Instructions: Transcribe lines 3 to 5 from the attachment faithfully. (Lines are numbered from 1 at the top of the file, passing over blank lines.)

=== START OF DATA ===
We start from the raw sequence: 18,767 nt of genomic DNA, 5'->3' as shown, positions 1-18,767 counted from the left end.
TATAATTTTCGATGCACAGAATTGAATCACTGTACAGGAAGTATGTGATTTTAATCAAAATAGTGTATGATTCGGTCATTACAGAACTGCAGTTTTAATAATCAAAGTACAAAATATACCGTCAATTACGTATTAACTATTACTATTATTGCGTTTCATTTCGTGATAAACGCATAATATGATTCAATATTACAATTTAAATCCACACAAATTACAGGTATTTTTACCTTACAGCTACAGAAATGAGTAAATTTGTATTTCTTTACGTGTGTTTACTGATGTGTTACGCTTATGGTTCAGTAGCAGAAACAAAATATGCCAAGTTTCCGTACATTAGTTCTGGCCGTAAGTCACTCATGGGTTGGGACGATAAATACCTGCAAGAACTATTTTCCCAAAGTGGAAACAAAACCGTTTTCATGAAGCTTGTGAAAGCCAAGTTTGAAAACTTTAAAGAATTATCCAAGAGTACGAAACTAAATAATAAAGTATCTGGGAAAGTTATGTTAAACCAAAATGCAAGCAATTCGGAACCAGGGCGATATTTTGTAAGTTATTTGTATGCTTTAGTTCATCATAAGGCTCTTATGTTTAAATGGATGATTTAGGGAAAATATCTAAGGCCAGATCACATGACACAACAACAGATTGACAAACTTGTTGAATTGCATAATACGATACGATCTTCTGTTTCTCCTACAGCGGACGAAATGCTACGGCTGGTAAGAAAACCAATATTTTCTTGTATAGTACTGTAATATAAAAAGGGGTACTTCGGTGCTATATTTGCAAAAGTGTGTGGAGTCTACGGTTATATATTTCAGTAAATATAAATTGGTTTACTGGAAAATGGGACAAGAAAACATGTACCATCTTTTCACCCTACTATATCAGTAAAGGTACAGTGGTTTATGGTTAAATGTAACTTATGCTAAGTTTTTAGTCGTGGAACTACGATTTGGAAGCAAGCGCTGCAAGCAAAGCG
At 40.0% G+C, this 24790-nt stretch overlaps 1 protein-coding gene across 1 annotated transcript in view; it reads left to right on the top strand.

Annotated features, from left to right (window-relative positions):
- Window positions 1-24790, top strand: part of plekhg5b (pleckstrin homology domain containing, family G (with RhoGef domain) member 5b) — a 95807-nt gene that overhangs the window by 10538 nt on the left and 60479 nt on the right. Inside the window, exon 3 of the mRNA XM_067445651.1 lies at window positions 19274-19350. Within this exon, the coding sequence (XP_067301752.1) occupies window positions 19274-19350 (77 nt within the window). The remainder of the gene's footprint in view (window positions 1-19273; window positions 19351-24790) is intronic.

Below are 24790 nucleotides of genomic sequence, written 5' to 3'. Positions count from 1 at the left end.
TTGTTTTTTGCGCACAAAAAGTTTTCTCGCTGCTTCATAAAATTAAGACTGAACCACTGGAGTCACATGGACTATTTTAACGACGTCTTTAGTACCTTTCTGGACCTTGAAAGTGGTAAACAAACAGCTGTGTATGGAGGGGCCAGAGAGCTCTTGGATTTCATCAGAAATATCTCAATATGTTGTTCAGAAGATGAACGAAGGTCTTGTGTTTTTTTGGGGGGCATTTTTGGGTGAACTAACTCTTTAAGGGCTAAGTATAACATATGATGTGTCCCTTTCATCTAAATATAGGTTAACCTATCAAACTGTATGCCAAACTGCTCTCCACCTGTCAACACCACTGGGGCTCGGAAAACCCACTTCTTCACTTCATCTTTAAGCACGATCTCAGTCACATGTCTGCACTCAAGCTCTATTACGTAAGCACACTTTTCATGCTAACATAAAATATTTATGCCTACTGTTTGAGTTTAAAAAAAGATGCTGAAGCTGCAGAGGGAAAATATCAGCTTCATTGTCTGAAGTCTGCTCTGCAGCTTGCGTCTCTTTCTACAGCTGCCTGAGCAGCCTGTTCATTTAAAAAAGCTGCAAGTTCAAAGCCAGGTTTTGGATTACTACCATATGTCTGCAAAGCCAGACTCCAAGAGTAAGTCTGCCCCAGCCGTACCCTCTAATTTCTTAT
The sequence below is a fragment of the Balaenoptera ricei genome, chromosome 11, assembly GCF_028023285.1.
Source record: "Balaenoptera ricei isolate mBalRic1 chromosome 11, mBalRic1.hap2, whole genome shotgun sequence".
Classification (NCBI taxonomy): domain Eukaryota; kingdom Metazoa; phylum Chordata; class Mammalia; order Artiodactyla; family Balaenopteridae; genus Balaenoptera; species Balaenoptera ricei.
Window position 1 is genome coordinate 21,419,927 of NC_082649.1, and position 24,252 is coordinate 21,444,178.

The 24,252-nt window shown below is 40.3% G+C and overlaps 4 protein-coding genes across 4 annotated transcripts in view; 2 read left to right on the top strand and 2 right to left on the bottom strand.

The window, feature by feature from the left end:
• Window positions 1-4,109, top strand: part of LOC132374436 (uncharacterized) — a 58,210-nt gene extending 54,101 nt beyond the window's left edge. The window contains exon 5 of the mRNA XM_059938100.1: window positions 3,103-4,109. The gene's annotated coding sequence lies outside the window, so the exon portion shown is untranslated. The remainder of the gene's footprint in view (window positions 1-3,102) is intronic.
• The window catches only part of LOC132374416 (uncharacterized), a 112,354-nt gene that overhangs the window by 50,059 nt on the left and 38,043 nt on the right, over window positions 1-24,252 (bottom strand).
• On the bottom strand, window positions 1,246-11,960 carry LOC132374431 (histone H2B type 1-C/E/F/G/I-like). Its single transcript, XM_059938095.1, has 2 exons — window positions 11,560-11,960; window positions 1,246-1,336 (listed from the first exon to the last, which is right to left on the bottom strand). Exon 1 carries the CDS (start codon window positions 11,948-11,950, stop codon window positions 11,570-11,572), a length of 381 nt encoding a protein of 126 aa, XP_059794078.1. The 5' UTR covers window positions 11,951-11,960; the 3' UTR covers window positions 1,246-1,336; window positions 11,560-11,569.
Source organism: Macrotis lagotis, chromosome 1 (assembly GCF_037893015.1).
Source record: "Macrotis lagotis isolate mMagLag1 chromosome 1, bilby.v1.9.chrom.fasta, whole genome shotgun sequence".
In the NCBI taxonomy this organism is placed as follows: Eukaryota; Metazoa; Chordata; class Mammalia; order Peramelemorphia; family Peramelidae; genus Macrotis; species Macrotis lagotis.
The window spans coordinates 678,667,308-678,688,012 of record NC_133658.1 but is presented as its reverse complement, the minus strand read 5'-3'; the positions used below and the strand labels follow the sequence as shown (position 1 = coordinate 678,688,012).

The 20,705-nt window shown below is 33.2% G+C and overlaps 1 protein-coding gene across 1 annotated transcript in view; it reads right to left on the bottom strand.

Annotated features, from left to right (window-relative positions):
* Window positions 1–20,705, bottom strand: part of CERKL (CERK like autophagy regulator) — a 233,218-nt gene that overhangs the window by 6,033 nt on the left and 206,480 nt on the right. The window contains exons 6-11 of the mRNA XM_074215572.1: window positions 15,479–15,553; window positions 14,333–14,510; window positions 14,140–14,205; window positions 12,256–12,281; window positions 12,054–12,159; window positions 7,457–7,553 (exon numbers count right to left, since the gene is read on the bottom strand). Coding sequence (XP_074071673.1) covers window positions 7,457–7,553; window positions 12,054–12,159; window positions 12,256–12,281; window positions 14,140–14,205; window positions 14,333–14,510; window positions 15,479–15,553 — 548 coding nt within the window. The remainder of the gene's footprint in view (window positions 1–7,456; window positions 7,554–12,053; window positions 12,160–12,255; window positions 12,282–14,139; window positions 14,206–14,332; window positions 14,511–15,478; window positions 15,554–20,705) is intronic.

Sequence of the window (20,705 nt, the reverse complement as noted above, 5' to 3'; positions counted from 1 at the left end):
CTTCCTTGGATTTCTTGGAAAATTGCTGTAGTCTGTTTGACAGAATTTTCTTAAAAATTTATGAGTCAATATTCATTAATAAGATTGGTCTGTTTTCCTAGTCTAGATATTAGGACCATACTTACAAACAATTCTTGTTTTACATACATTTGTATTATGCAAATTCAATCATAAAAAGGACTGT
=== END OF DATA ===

At 40.0% G+C, this 24790-nt stretch overlaps 1 protein-coding gene across 1 annotated transcript in view; it reads left to right on the top strand.

Annotated features, from left to right (window-relative positions):
- Window positions 1-24790, top strand: part of plekhg5b (pleckstrin homology domain containing, family G (with RhoGef domain) member 5b) — a 95807-nt gene that overhangs the window by 10538 nt on the left and 60479 nt on the right. Inside the window, exon 3 of the mRNA XM_067445651.1 lies at window positions 19274-19350. Within this exon, the coding sequence (XP_067301752.1) occupies window positions 19274-19350 (77 nt within the window). The remainder of the gene's footprint in view (window positions 1-19273; window positions 19351-24790) is intronic.